Revenge (2018) - Can't Stop the Movies
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Revenge (2018)

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Richard is looking forward to his annual hunting trip with friends Dimitri and Stan. He's also anticipating debauched times with his mistress Jen.  These are men who will have their way by whatever means necessary, and they're about to learn Jen will respond to their sins in kind.  Coralie Fargeat wrote the screenplay for and directs Revenge, which stars Matilda Lutz, Kevin Janssens, Vincent Colombe, and Guillaume Bouchède.

Upfront, let's dispense with the idea that Revenge subverts the exploitation film - something I've read too many times in relation to this and other films.  Every new flavor of the month piece of cinema with a bit of self-awareness in style seems to get the subversion label slapped on without a second thought.  Revenge is exploitative.  Richard (Kevin Janssens) indulges Jen's (Matilda Lutz) fantasies of being in control while stringing her along as a bright toy.  After Richard's friend Stan (Vincent Colombe) rapes Jen, Richard chastises Stan like Stan smudged his favorite action figure.

What creates the wide gulf of quality between a film like Quentin Tarantino's exploitative low-point Death Proof and Revenge writer/director Coralie Fargeat's powerfully successful approach is a matter of emphasis.  Exploitation film comes with a bit of nudging to the audience, a whisper of, "You bastards are enjoying this - aren't you?"  Tarantino would linger on enjoyment. Fargeat lingers on bastard.It'd be wrong to say that Fargeat dares the audience to enjoy Revenge as "daring" plays into the same kind of misogyny that leads Stan to rape, then Richard to brutalize, Jen. Fargeat's technique is direct as she tweaks shots to remove the bit of enjoyment any moment might generate. Fargeat highlights how her words fall on deaf ears by delaying audio just a touch as Dimitri (Guillaume Bouchède) scans her body with binoculars. Men might focus on Jen's body while Fargeat uses Dimitri's gaze to focus on Jen's lips with the delay forming a distinct impression that it matters less what Jen has to say and more that Jen looks this way saying it.

Dimitri's distance and silence feed into Fargeat's razor-sharp attacks on how men construct their virility.  His aloof positioning is part choice as his ability to play the silent fool almost allows him to get the upper hand on the wounded Jen. But it's a choice he made to survive among the other two - Stan who can only take action when he's free from Richard feeding on his insecurities and Richard's flaccid penis leaving Jen unsatisfied before her trauma begins.  When Fargeat's focusing on the way the men attempt to bully one another into submission, she doesn't fall prey to the "pack" imagery that's both old hat and been disproven. Instead, she hangs around the petty cruelty of their hungers and requests through the nauseating close-up of Dimitri's eating or Richard repeatedly telling Stan to turn off the air conditioner.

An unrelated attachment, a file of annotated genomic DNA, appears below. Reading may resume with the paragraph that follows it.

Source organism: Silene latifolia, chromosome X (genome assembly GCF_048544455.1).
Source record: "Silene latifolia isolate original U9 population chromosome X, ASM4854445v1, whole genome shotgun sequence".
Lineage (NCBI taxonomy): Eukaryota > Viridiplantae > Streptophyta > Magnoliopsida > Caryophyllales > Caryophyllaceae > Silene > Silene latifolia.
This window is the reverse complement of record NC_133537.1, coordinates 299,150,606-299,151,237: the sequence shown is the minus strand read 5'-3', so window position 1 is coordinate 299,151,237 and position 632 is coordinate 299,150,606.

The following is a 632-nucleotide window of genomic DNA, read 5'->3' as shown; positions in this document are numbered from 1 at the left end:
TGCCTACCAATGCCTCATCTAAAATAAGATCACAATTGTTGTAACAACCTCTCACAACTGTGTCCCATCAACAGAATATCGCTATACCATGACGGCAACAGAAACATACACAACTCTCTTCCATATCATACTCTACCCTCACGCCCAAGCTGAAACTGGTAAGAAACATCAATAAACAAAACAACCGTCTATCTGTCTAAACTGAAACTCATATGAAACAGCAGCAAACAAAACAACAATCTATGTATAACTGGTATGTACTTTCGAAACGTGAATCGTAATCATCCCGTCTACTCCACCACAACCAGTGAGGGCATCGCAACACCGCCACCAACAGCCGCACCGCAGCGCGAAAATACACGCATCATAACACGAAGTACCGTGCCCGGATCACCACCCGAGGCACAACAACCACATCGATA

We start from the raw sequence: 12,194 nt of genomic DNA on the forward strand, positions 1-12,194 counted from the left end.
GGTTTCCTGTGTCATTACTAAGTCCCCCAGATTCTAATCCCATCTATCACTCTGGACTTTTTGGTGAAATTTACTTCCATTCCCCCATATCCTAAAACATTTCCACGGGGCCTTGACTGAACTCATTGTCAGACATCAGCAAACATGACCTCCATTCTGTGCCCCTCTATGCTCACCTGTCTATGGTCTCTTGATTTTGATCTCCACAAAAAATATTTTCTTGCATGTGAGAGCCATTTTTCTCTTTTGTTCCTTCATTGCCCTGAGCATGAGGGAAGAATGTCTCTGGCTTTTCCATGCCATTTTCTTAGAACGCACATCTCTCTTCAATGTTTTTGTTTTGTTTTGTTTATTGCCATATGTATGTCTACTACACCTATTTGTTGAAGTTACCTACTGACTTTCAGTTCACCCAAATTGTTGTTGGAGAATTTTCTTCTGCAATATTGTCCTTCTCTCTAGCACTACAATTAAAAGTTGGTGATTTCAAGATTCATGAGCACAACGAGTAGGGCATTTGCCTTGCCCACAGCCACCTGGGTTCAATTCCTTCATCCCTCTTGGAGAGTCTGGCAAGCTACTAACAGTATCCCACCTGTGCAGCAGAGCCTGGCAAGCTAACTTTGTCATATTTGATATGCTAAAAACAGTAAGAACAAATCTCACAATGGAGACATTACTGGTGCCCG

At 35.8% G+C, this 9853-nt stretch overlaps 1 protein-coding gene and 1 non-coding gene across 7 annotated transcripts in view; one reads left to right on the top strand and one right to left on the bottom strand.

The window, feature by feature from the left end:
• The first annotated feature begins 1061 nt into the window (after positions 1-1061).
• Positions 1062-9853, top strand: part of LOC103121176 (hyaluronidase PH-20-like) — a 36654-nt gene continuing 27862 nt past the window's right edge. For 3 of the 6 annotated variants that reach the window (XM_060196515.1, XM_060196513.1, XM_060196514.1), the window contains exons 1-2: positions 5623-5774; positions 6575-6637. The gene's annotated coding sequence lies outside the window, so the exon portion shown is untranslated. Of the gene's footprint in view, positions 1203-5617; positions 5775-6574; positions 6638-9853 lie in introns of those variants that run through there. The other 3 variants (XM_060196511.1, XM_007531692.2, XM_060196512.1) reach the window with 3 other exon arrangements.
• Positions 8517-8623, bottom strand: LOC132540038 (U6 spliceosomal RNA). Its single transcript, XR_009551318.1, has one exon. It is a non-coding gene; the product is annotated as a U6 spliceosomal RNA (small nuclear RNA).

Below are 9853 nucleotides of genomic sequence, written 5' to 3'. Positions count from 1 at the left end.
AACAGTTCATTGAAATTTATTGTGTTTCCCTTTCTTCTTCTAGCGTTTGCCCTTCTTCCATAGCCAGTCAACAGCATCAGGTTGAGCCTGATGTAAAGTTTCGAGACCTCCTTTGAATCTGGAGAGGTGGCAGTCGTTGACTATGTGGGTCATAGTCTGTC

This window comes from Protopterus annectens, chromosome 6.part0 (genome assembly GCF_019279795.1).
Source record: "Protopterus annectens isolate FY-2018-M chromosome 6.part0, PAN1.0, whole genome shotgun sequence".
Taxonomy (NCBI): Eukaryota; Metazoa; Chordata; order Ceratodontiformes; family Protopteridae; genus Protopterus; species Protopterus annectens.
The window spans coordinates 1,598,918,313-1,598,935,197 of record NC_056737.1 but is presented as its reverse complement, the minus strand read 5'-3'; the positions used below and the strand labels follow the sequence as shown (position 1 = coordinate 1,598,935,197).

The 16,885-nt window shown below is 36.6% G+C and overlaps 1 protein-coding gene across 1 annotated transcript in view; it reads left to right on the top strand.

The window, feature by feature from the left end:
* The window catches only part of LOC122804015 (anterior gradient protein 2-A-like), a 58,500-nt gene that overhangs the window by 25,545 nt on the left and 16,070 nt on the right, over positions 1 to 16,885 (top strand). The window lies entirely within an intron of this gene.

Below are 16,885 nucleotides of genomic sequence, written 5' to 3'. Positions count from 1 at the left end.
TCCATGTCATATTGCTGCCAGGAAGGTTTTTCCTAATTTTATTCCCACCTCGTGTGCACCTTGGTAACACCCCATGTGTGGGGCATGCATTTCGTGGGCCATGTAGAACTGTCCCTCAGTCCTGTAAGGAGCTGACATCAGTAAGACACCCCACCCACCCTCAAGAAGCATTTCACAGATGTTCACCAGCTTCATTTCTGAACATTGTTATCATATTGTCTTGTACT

Fargeat also avoids one of the more useless cliches in drug consumption.  Peyote enters the picture at a crucial point in Jen's struggle and what follows is not an insulting "spirit journey".  Jen's drug trip takes a moment to showcase the brutally effective sound design in Revenge with the faint echoes of Dimitri's smacking against the sizzle of her flesh.  The improvised phoenix tattoo that proves to be Jen's lifesaving addition seems worthy of a groan for being too on the nose yet Fargeat takes the piss out of this potentially hamfisted metaphor with some tiny corporate wording.

Revenge works so efficiently in its exploitation corner that the stumbles, when they happen, push Fargeat's style a bit too far. One shot keeps Jen frozen in the center of the frame as she falls and feels too comically exaggerated considering the surrounding dusty despair.  It's not like the too long dance show Jen puts on at the beginning, which overstays its welcome but to the degree it highlights the expectations each of the men have beyond this woman trying to have fun.  Fargeat's strengths lay in drawing out the discomfort than providing one immediate shock then moving on to the next thing.Fargeat's style and control are superb yet might not mean as much if not centered with great performances.  Revenge is kind enough to provide three.  Lutz slides effortlessly into the extreme emotional states required of her that when she is fully reborn Fargeat's circling shot around Lutz's reclaimed figure could come straight out of a '80s action film.  Colombe and Bouchède also impress as the lackeys fumbling at connecting with Jen.  They take different approaches to exposing the cowardice and shame behind their actions.  Colombe puts on a strong front over a weeping center and Bouchède doing the reverse. Janssens is effective but his character's icy brutality is somewhat par for the course in these kinds of films.

By the time Jen's journey reaches its conclusion Fargeat has not redefined or subverted the exploitation film so much as put her undeniably feminist candy-coated spin on it.  The nightmare Richard, Stan, and Dimitri put Jen through she turns around on them, starting with explicit fears of penetration and ending on forcefully introducing period pain - complete with bleeding - all over the once fun home. Fargeat directs the hell out of this, and I wonder what her focused creativity will work over next.

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Revenge (2018)

Screenplay written and directed by Coralie Fargeat.
Starring Matilda Lutz, Kevin Janssens, Vincent Colombe, and Guillaume Bouchède.

Posted by Andrew

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